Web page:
Thanks Mark for that thoughtful reply. It was very helpful.  :)
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LynnNoah

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Re: Buffered vs. Unbuffered
« Reply #3 on: March 18, 2011, 10:19:38 PM »

In August 2010 I asked Epson email support this question for mounting my Exhibition Fiber prints from the 7900.  Here is their reply:

Thank you for taking the time to contact Epson. It is my pleasure to respond to your inquiry.

For inkjet color prints un-buffered boards are recommended. Just make sure the un-buffered board is acid free and you should have no issues caused by the board.

Should you require further assistance with this issue, please reply without history (when possible), as our email system contains all previous correspondence. If you have a different technical support issue, please submit another email request via our website (http://www.epson.com/support), and we will respond in a timely manner.

Thank you again for contacting Epson.

Ricardo B

I also googled this question and got similar answers with some supporting tech data.  My problem now is finding unbuffered board in brilliant white -- I formerly bought from Light Impressions but for the past year or so they have been charging my credit card and failing to send the order and are very hard to reach.  Most recently I was able to cancel two very overdue orders but am still trying to get my $600 back from them.  Can anyone recommend a dependable source for unbuffered board?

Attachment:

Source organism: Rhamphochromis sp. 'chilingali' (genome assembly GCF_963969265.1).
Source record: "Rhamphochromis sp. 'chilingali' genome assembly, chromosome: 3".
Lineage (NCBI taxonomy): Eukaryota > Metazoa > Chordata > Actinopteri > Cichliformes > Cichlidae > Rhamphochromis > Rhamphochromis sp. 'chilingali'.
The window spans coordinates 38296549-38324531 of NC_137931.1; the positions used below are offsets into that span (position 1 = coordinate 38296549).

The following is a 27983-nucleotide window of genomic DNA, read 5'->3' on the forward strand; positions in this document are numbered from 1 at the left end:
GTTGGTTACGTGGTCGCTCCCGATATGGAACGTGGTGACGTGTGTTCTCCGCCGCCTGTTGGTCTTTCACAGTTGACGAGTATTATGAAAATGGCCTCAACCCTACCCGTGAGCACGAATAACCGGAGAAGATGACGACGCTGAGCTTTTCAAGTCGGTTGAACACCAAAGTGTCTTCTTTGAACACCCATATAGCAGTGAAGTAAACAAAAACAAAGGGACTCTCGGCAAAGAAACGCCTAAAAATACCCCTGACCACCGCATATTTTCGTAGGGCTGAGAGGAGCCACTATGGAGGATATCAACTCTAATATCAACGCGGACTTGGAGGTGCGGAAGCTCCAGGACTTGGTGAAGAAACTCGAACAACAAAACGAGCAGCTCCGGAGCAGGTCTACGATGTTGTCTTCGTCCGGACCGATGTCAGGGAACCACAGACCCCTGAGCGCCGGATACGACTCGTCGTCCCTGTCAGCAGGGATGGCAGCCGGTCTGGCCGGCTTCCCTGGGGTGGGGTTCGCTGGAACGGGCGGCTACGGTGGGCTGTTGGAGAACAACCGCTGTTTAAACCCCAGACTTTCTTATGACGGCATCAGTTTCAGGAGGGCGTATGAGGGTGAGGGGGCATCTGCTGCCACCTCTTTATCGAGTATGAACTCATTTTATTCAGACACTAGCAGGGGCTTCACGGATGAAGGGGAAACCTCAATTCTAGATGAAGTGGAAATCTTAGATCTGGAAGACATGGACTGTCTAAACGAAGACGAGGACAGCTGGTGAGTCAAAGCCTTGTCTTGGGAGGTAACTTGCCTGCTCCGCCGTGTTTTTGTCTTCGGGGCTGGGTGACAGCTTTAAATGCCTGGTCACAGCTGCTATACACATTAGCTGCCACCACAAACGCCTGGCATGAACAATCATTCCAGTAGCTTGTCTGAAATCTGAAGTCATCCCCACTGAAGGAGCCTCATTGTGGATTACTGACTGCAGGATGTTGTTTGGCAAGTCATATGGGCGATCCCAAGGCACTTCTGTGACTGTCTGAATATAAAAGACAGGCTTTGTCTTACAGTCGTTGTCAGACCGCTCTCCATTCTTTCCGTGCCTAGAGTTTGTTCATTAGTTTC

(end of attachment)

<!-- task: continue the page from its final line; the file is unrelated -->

Thanks, 

Lynn Noah
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neile

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Re: Buffered vs. Unbuffered
« Reply #4 on: March 18, 2011, 10:29:35 PM »

I also googled this question and got similar answers with some supporting tech data.  My problem now is finding unbuffered board in brilliant white -- I formerly bought from Light Impressions but for the past year or so they have been charging my credit card and failing to send the order and are very hard to reach.  Most recently I was able to cancel two very overdue orders but am still trying to get my $600 back from them.  Can anyone recommend a dependable source for unbuffered board?

Yeah, Light Impressions is basically a scam these days. They used to be good, but now? Everything is backordered and they charge immediately. Bah.

http://www.framedestination.com/ is often recommended here as a good source for framing and matting supplies.

Neil
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Neil Enns
Dane Creek Folio Covers. Limited edition Tuscan Sun and Citron covers are now in stock!

howardm

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Re: Buffered vs. Unbuffered
« Reply #5 on: March 19, 2011, 07:57:52 AM »

might also want to try archivalmethods.com   

they are the original people behind Light Impressions (before the split, move to the west coast and crappy service)

Bill Koenig

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Re: Buffered vs. Unbuffered
« Reply #6 on: March 24, 2011, 02:23:16 PM »

I've been buying from Frame 4 yourself for the last 3 years, never had a problem. There located in the Chicago area. Away's great service.   

http://www.framing4yourself.com/index.htm
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Bill Koenig,